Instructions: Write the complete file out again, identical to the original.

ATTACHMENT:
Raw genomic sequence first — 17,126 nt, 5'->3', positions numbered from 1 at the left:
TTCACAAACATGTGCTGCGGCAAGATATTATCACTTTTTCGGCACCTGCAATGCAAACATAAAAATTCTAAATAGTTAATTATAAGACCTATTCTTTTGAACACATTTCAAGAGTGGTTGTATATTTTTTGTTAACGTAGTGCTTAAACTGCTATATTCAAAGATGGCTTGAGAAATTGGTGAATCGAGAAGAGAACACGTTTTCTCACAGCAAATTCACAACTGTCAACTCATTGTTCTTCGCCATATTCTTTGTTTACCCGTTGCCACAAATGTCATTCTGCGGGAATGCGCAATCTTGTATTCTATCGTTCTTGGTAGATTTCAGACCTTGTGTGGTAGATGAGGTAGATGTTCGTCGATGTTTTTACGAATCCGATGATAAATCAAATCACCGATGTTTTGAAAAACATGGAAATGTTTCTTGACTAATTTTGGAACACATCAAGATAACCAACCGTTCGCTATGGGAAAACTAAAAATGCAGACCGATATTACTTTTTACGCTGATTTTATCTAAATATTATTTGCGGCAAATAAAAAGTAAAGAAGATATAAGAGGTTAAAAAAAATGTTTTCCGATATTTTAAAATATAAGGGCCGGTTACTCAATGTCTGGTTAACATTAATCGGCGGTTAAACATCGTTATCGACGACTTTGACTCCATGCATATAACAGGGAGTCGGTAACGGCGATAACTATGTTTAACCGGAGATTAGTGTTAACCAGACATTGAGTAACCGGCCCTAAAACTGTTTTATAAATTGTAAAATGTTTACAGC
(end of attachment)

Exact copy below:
Raw genomic sequence first — 17,126 nt, 5'->3', positions numbered from 1 at the left:
TTCACAAACATGTGCTGCGGCAAGATATTATCACTTTTTCGGCACCTGCAATGCAAACATAAAAATTCTAAATAGTTAATTATAAGACCTATTCTTTTGAACACATTTCAAGAGTGGTTGTATATTTTTTGTTAACGTAGTGCTTAAACTGCTATATTCAAAGATGGCTTGAGAAATTGGTGAATCGAGAAGAGAACACGTTTTCTCACAGCAAATTCACAACTGTCAACTCATTGTTCTTCGCCATATTCTTTGTTTACCCGTTGCCACAAATGTCATTCTGCGGGAATGCGCAATCTTGTATTCTATCGTTCTTGGTAGATTTCAGACCTTGTGTGGTAGATGAGGTAGATGTTCGTCGATGTTTTTACGAATCCGATGATAAATCAAATCACCGATGTTTTGAAAAACATGGAAATGTTTCTTGACTAATTTTGGAACACATCAAGATAACCAACCGTTCGCTATGGGAAAACTAAAAATGCAGACCGATATTACTTTTTACGCTGATTTTATCTAAATATTATTTGCGGCAAATAAAAAGTAAAGAAGATATAAGAGGTTAAAAAAAATGTTTTCCGATATTTTAAAATATAAGGGCCGGTTACTCAATGTCTGGTTAACATTAATCGGCGGTTAAACATCGTTATCGACGACTTTGACTCCATGCATATAACAGGGAGTCGGTAACGGCGATAACTATGTTTAACCGGAGATTAGTGTTAACCAGACATTGAGTAACCGGCCCTAAAACTGTTTTATAAATTGTAAAATGTTTACAGC